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The University of Southampton

Digitalisation not dematerialisation: the musical artefact in the digital age Seminar

22 November 2011
Room 1079, Building 2 Highfield Campus

For more information regarding this seminar, please email Dr Florian Scheding at .

Event details

Digitalisation has brought profound changes to the way people make, use and acquire music.

In this paper I examine the future of the musical artefact through a case study of Björk’s 2011 album and app suite “Biophilia”—the first music album by a major pop icon to be released as a set of interactive iPad/iPhone apps, and a project I contributed to. Björk exploits audiovisual material and the high production values of material artefacts, yet she is also one of the first to adopt the new technologies ­ here the app suite as alternative to the album. Biophilia represents a good case study to examine the consequences and opportunities of digitalisation for music: the creation of new formats and their implications for modes of listening, stratification of the market for physical artefacts, the role of extramusical materials, implications for the expression of a unified artistic vision, unification of digital and material copy, and new opportunities for musical learning.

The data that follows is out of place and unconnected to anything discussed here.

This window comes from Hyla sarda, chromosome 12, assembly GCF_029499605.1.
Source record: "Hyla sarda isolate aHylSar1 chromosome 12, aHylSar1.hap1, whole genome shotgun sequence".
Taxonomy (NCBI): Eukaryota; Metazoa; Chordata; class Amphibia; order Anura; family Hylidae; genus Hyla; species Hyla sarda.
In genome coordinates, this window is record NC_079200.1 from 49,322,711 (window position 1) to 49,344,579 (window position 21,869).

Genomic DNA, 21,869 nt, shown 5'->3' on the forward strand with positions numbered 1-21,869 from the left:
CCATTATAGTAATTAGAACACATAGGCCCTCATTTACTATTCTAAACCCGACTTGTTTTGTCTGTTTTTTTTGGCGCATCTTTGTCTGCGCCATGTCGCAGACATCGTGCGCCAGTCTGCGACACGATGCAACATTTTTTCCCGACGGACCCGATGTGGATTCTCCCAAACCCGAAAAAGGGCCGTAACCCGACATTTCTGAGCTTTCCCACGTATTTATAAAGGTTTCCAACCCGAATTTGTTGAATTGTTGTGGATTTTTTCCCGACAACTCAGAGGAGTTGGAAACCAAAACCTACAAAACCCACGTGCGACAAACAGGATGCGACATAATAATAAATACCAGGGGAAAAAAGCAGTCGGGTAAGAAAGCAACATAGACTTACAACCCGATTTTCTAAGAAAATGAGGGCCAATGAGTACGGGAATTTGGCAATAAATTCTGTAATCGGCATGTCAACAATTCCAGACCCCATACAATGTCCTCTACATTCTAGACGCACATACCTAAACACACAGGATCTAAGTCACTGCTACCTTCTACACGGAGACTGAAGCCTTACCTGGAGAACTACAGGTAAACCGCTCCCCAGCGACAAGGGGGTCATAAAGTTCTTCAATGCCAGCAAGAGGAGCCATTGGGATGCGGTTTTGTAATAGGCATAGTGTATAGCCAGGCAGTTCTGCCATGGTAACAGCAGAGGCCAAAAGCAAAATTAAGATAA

Speaker information

Nicola Dibben, University of Sheffield. Senior Lecturer

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